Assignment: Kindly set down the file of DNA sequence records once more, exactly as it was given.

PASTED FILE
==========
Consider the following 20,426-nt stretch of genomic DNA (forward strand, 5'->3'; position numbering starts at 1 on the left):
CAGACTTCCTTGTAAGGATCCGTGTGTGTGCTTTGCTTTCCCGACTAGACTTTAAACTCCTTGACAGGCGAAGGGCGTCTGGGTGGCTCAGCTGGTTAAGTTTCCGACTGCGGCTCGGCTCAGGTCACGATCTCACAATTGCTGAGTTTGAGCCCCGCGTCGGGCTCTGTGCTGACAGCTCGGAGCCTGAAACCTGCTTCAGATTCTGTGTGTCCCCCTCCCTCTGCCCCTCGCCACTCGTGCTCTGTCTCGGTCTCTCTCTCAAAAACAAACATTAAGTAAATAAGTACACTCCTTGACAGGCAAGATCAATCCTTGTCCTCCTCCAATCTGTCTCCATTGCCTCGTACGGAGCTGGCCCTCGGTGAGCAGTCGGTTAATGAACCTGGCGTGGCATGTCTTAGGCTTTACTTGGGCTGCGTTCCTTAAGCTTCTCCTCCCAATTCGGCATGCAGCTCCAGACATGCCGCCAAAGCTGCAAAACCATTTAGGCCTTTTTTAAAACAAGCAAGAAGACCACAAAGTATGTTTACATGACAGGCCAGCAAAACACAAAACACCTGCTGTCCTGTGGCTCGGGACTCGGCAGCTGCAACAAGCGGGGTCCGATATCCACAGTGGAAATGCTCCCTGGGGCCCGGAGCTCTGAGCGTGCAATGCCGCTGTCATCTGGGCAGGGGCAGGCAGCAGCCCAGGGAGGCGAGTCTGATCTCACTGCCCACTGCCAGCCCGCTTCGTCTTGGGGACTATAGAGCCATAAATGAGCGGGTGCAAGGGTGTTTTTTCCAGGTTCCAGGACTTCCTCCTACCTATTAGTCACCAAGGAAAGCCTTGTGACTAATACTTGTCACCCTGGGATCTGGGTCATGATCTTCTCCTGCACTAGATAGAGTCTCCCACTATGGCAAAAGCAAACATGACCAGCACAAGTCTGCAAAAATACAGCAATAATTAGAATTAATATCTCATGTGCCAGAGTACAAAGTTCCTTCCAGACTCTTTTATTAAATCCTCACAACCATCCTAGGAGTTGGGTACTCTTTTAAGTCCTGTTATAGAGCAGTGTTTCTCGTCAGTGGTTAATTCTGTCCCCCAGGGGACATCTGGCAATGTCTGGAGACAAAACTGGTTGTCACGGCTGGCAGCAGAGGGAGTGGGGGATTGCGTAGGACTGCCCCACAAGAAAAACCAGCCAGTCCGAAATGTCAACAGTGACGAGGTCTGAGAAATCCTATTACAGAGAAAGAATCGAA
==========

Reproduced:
Consider the following 20,426-nt stretch of genomic DNA (forward strand, 5'->3'; position numbering starts at 1 on the left):
CAGACTTCCTTGTAAGGATCCGTGTGTGTGCTTTGCTTTCCCGACTAGACTTTAAACTCCTTGACAGGCGAAGGGCGTCTGGGTGGCTCAGCTGGTTAAGTTTCCGACTGCGGCTCGGCTCAGGTCACGATCTCACAATTGCTGAGTTTGAGCCCCGCGTCGGGCTCTGTGCTGACAGCTCGGAGCCTGAAACCTGCTTCAGATTCTGTGTGTCCCCCTCCCTCTGCCCCTCGCCACTCGTGCTCTGTCTCGGTCTCTCTCTCAAAAACAAACATTAAGTAAATAAGTACACTCCTTGACAGGCAAGATCAATCCTTGTCCTCCTCCAATCTGTCTCCATTGCCTCGTACGGAGCTGGCCCTCGGTGAGCAGTCGGTTAATGAACCTGGCGTGGCATGTCTTAGGCTTTACTTGGGCTGCGTTCCTTAAGCTTCTCCTCCCAATTCGGCATGCAGCTCCAGACATGCCGCCAAAGCTGCAAAACCATTTAGGCCTTTTTTAAAACAAGCAAGAAGACCACAAAGTATGTTTACATGACAGGCCAGCAAAACACAAAACACCTGCTGTCCTGTGGCTCGGGACTCGGCAGCTGCAACAAGCGGGGTCCGATATCCACAGTGGAAATGCTCCCTGGGGCCCGGAGCTCTGAGCGTGCAATGCCGCTGTCATCTGGGCAGGGGCAGGCAGCAGCCCAGGGAGGCGAGTCTGATCTCACTGCCCACTGCCAGCCCGCTTCGTCTTGGGGACTATAGAGCCATAAATGAGCGGGTGCAAGGGTGTTTTTTCCAGGTTCCAGGACTTCCTCCTACCTATTAGTCACCAAGGAAAGCCTTGTGACTAATACTTGTCACCCTGGGATCTGGGTCATGATCTTCTCCTGCACTAGATAGAGTCTCCCACTATGGCAAAAGCAAACATGACCAGCACAAGTCTGCAAAAATACAGCAATAATTAGAATTAATATCTCATGTGCCAGAGTACAAAGTTCCTTCCAGACTCTTTTATTAAATCCTCACAACCATCCTAGGAGTTGGGTACTCTTTTAAGTCCTGTTATAGAGCAGTGTTTCTCGTCAGTGGTTAATTCTGTCCCCCAGGGGACATCTGGCAATGTCTGGAGACAAAACTGGTTGTCACGGCTGGCAGCAGAGGGAGTGGGGGATTGCGTAGGACTGCCCCACAAGAAAAACCAGCCAGTCCGAAATGTCAACAGTGACGAGGTCTGAGAAATCCTATTACAGAGAAAGAATCGAA